There are more than a few articles that touch on this concept–teaching students to teach themselves. Sometimes, as Maryellen Weimer wrote in Faculty Focus, students respond quite negatively–they don’t realize that there is a method to our madness.

Because of this, I try to keep the lines of communication clear with my students. “I’m doing this for the same reason I don’t let you tell me your name if I forget–because if I figure it out for myself, I’ll remember. If you tell me, I’ll forget immediately again.”

They seem to understand this, and most of them seem to like this style of working. (I can tell because mobiles are away and the conversation really is about grammar!). I explain to them that there is a hierarchy of figuring this stuff out for themselves in my classroom: first, read the directions. Second, think about it. Ask yourself does it sound right? You know enough English for this! Third, ask your friend. Fourth, check your book and notes (usually included in the first step of read the directions!). Fifth, ask me. But if you ask me, I’m going to just point to where it is in the book.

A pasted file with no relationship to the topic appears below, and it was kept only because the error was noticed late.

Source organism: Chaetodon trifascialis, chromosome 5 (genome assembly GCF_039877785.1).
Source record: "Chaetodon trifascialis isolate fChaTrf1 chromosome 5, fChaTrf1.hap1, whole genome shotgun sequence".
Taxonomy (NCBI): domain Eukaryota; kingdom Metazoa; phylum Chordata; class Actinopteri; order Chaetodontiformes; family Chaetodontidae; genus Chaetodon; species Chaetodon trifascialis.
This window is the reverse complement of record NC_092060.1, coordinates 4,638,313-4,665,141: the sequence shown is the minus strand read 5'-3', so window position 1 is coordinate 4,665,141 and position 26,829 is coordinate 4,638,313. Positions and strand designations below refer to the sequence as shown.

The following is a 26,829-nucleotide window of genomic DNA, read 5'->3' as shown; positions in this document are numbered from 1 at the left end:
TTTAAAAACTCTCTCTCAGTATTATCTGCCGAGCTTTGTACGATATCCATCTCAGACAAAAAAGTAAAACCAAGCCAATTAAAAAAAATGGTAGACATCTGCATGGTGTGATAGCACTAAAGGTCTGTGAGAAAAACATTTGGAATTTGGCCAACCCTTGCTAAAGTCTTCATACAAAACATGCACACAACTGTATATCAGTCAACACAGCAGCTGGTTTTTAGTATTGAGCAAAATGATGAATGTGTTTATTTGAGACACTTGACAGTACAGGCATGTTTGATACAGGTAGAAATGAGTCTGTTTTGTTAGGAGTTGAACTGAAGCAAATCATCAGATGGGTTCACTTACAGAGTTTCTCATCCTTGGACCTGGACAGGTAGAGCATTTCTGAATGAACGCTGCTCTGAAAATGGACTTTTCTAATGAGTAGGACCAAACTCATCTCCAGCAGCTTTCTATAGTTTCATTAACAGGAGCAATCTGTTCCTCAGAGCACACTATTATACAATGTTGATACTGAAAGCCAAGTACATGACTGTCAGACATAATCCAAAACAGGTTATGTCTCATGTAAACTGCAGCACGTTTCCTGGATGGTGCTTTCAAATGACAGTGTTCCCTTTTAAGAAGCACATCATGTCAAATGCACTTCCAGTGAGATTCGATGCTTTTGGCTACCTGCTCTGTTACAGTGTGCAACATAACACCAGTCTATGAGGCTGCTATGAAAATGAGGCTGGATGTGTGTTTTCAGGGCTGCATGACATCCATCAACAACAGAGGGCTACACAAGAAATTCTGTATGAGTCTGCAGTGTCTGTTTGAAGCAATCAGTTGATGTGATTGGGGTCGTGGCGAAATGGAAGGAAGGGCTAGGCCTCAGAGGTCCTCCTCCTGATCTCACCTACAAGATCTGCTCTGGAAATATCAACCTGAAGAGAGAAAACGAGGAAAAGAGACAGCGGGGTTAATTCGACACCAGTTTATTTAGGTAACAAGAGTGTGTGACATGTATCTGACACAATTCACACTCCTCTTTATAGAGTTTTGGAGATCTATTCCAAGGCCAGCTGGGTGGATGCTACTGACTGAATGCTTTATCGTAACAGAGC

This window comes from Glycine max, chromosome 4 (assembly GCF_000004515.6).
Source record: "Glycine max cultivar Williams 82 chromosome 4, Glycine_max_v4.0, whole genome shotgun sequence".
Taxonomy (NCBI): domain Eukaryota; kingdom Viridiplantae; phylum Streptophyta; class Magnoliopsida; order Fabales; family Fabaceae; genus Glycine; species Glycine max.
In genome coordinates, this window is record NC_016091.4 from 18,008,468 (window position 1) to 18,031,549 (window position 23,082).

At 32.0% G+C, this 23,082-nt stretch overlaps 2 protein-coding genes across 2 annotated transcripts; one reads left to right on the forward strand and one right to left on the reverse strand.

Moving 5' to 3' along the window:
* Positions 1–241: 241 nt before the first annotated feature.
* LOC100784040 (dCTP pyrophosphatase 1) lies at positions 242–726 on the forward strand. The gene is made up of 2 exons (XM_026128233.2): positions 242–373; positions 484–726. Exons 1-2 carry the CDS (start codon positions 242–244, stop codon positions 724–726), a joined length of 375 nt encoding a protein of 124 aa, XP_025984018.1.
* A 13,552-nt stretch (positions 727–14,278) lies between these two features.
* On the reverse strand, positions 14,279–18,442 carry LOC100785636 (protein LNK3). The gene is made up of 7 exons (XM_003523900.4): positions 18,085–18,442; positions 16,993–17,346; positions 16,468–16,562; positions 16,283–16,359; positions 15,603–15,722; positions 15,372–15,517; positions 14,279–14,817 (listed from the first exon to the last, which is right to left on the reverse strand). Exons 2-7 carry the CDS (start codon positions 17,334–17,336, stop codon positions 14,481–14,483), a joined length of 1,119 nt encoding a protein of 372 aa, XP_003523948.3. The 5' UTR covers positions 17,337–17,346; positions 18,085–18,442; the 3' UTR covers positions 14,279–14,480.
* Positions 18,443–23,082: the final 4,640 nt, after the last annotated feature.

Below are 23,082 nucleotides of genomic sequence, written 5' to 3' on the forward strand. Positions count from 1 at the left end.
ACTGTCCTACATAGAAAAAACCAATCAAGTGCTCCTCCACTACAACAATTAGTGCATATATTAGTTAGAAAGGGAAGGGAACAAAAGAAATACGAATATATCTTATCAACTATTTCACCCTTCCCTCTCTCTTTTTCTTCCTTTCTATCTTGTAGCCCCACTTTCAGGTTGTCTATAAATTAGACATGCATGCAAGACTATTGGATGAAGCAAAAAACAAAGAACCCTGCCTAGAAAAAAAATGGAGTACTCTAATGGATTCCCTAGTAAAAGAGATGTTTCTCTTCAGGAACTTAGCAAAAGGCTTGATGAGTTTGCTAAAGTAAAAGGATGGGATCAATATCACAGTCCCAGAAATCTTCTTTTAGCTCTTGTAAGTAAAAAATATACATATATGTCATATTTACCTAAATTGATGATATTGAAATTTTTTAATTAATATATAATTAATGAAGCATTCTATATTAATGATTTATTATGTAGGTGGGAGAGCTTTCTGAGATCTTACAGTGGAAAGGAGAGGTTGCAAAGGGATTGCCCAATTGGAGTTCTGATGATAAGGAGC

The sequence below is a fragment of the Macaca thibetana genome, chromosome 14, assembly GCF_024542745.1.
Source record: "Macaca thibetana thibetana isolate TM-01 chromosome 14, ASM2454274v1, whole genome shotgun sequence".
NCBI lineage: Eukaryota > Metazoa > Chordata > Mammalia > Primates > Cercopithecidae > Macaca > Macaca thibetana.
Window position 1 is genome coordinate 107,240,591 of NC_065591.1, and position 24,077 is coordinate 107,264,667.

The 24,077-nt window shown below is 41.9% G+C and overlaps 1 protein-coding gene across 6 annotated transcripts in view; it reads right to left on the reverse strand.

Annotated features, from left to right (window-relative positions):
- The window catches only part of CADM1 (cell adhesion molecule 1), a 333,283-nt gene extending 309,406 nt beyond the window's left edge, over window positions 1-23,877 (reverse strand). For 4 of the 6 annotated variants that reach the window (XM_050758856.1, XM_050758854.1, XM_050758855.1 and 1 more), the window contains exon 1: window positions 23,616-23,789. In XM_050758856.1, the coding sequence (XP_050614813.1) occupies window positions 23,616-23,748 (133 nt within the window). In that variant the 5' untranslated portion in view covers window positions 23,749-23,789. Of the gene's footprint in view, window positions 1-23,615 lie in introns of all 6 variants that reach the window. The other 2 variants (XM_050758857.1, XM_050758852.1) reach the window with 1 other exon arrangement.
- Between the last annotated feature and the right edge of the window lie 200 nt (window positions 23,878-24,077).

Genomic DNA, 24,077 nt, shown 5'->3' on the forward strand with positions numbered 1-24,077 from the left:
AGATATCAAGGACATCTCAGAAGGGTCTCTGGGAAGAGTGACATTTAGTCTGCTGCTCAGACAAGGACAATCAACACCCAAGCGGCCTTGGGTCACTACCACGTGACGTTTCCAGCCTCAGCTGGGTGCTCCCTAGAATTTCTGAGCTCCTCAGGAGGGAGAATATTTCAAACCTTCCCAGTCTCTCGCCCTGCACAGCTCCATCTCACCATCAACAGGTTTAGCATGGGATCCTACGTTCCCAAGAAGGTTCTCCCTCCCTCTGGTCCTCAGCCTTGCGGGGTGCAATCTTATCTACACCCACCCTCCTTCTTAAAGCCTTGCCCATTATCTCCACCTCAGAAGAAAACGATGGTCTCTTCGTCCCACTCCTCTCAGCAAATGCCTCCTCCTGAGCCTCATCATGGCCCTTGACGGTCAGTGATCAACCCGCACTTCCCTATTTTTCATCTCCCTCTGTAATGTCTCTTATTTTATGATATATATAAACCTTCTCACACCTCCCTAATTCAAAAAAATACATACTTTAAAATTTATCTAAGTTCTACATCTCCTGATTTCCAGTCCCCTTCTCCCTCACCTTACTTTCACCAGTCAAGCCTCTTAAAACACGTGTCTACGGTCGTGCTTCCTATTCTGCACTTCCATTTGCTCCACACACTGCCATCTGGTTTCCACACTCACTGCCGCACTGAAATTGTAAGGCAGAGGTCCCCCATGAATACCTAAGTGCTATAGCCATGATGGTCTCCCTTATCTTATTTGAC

I’m not doing this to be lazy, I tell them. I’m doing this because I can’t take the exam for them, so they have to know that they know the material.

Still, most of my students seem to view me as the be-all, end-all source of knowledge in my grammar classroom. To that end, TESOL Connections has a few recommendations for building learner trust and autonomy that I think I might use before my next quiz.

First, I think I will have students make a yes-no chart, where they can write down and see the things they know well and don’t know well. Then they can compare it to their friends so they can better assess each others’ strengths and weaknesses.

Next, I really think I could adapt the jigsaw activity to the upcoming unit. In this activity, I give students a piece of the knowledge, and they put it together like a jigsaw puzzle. This is kind of perfect for future and future time clauses, because these units contain multiple components. If everyone focuses on one part of the big whole, though, I think they could put it together.

These activities could improve my classroom collaboration, foster trust among learners, and increase learner autonomy. That would be a win win win for me!




the brainHello all,